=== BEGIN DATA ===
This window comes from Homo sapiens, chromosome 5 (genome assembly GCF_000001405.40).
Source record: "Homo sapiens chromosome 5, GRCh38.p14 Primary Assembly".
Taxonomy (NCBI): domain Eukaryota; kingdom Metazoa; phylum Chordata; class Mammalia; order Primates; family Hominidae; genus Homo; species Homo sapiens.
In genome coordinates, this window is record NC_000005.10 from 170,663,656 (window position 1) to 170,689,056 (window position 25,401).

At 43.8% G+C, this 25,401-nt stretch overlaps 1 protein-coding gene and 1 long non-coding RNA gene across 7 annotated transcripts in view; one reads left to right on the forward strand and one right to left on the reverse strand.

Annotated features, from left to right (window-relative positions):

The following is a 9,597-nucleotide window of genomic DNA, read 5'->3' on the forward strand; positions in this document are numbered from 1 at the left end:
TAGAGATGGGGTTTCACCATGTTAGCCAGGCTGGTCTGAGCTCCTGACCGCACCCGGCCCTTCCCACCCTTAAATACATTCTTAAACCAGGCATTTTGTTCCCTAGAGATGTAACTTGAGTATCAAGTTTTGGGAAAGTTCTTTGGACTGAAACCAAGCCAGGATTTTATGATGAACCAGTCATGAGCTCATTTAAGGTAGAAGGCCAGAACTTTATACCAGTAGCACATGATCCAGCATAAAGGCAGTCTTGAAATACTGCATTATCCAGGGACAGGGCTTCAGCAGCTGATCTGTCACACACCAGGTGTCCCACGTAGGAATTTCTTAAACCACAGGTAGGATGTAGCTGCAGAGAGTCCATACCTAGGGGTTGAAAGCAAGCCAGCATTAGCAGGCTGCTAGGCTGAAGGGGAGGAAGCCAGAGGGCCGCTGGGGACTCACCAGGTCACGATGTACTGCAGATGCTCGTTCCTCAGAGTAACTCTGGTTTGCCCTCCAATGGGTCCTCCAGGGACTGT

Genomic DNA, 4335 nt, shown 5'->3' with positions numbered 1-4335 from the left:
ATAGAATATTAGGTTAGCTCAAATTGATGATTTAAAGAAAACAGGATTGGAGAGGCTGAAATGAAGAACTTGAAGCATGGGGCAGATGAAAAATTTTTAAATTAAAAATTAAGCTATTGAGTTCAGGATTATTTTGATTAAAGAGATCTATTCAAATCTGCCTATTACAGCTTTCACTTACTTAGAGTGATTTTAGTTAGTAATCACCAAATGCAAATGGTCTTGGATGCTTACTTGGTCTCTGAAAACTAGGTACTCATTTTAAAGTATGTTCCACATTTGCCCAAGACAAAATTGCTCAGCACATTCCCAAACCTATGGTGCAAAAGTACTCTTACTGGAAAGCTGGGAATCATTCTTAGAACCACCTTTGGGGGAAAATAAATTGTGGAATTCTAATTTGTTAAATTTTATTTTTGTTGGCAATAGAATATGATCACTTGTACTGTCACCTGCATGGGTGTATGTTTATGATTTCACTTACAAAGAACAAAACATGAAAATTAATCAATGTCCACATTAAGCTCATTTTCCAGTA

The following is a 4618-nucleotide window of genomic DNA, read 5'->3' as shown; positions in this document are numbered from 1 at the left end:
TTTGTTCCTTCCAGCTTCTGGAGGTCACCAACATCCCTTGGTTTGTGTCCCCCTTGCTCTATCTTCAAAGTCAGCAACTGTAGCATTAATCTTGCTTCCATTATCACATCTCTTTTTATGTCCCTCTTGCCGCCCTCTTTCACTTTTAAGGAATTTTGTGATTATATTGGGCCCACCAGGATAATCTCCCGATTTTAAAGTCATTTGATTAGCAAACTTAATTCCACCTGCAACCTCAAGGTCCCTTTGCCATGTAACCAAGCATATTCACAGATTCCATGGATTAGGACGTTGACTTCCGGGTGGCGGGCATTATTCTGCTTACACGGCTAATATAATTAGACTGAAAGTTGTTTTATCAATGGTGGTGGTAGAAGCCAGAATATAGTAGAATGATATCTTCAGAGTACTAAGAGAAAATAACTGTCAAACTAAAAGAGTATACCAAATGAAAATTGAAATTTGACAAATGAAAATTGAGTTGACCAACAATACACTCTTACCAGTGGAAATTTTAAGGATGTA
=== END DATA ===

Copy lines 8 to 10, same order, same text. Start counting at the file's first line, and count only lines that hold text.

TAGAGATGGGGTTTCACCATGTTAGCCAGGCTGGTCTGAGCTCCTGACCGCACCCGGCCCTTCCCACCCTTAAATACATTCTTAAACCAGGCATTTTGTTCCCTAGAGATGTAACTTGAGTATCAAGTTTTGGGAAAGTTCTTTGGACTGAAACCAAGCCAGGATTTTATGATGAACCAGTCATGAGCTCATTTAAGGTAGAAGGCCAGAACTTTATACCAGTAGCACATGATCCAGCATAAAGGCAGTCTTGAAATACTGCATTATCCAGGGACAGGGCTTCAGCAGCTGATCTGTCACACACCAGGTGTCCCACGTAGGAATTTCTTAAACCACAGGTAGGATGTAGCTGCAGAGAGTCCATACCTAGGGGTTGAAAGCAAGCCAGCATTAGCAGGCTGCTAGGCTGAAGGGGAGGAAGCCAGAGGGCCGCTGGGGACTCACCAGGTCACGATGTACTGCAGATGCTCGTTCCTCAGAGTAACTCTGGTTTGCCCTCCAATGGGTCCTCCAGGGACTGT

Genomic DNA, 4335 nt, shown 5'->3' with positions numbered 1-4335 from the left:
ATAGAATATTAGGTTAGCTCAAATTGATGATTTAAAGAAAACAGGATTGGAGAGGCTGAAATGAAGAACTTGAAGCATGGGGCAGATGAAAAATTTTTAAATTAAAAATTAAGCTATTGAGTTCAGGATTATTTTGATTAAAGAGATCTATTCAAATCTGCCTATTACAGCTTTCACTTACTTAGAGTGATTTTAGTTAGTAATCACCAAATGCAAATGGTCTTGGATGCTTACTTGGTCTCTGAAAACTAGGTACTCATTTTAAAGTATGTTCCACATTTGCCCAAGACAAAATTGCTCAGCACATTCCCAAACCTATGGTGCAAAAGTACTCTTACTGGAAAGCTGGGAATCATTCTTAGAACCACCTTTGGGGGAAAATAAATTGTGGAATTCTAATTTGTTAAATTTTATTTTTGTTGGCAATAGAATATGATCACTTGTACTGTCACCTGCATGGGTGTATGTTTATGATTTCACTTACAAAGAACAAAACATGAAAATTAATCAATGTCCACATTAAGCTCATTTTCCAGTA